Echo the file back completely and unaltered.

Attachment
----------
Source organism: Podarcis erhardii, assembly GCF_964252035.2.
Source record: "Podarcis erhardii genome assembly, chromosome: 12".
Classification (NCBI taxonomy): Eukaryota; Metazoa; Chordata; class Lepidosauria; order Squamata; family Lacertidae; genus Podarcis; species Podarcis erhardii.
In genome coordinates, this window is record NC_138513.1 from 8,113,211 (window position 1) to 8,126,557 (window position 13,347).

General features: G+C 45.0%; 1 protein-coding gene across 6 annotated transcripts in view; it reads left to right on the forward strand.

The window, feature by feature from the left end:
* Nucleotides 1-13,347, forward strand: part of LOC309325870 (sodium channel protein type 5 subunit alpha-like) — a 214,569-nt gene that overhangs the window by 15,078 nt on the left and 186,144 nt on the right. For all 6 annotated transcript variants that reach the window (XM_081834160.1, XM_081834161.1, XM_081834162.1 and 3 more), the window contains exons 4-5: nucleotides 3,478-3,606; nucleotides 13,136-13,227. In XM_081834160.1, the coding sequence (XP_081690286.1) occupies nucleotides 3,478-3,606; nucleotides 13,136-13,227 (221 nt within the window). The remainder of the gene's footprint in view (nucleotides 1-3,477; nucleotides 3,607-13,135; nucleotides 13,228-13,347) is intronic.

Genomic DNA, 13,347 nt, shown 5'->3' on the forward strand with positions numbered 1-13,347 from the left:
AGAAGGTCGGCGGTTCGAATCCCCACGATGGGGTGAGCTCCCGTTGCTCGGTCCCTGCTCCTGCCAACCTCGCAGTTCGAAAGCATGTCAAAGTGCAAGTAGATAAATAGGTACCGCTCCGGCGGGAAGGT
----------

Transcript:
Source organism: Podarcis erhardii, assembly GCF_964252035.2.
Source record: "Podarcis erhardii genome assembly, chromosome: 12".
Classification (NCBI taxonomy): Eukaryota; Metazoa; Chordata; class Lepidosauria; order Squamata; family Lacertidae; genus Podarcis; species Podarcis erhardii.
In genome coordinates, this window is record NC_138513.1 from 8,113,211 (window position 1) to 8,126,557 (window position 13,347).

General features: G+C 45.0%; 1 protein-coding gene across 6 annotated transcripts in view; it reads left to right on the forward strand.

The window, feature by feature from the left end:
* Nucleotides 1-13,347, forward strand: part of LOC309325870 (sodium channel protein type 5 subunit alpha-like) — a 214,569-nt gene that overhangs the window by 15,078 nt on the left and 186,144 nt on the right. For all 6 annotated transcript variants that reach the window (XM_081834160.1, XM_081834161.1, XM_081834162.1 and 3 more), the window contains exons 4-5: nucleotides 3,478-3,606; nucleotides 13,136-13,227. In XM_081834160.1, the coding sequence (XP_081690286.1) occupies nucleotides 3,478-3,606; nucleotides 13,136-13,227 (221 nt within the window). The remainder of the gene's footprint in view (nucleotides 1-3,477; nucleotides 3,607-13,135; nucleotides 13,228-13,347) is intronic.

Genomic DNA, 13,347 nt, shown 5'->3' on the forward strand with positions numbered 1-13,347 from the left:
AGAAGGTCGGCGGTTCGAATCCCCACGATGGGGTGAGCTCCCGTTGCTCGGTCCCTGCTCCTGCCAACCTCGCAGTTCGAAAGCATGTCAAAGTGCAAGTAGATAAATAGGTACCGCTCCGGCGGGAAGGT